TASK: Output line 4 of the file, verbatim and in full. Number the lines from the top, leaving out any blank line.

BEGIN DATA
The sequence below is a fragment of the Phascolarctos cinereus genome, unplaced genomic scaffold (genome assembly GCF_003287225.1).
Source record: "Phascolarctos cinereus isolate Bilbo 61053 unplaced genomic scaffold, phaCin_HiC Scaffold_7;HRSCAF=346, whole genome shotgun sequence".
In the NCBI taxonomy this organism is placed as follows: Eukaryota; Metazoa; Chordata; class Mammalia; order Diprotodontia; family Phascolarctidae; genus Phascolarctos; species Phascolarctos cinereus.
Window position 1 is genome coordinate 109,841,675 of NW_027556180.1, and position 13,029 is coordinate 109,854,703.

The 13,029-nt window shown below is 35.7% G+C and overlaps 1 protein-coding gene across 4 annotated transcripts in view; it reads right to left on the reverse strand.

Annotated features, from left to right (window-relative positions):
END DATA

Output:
Window position 1 is genome coordinate 109,841,675 of NW_027556180.1, and position 13,029 is coordinate 109,854,703.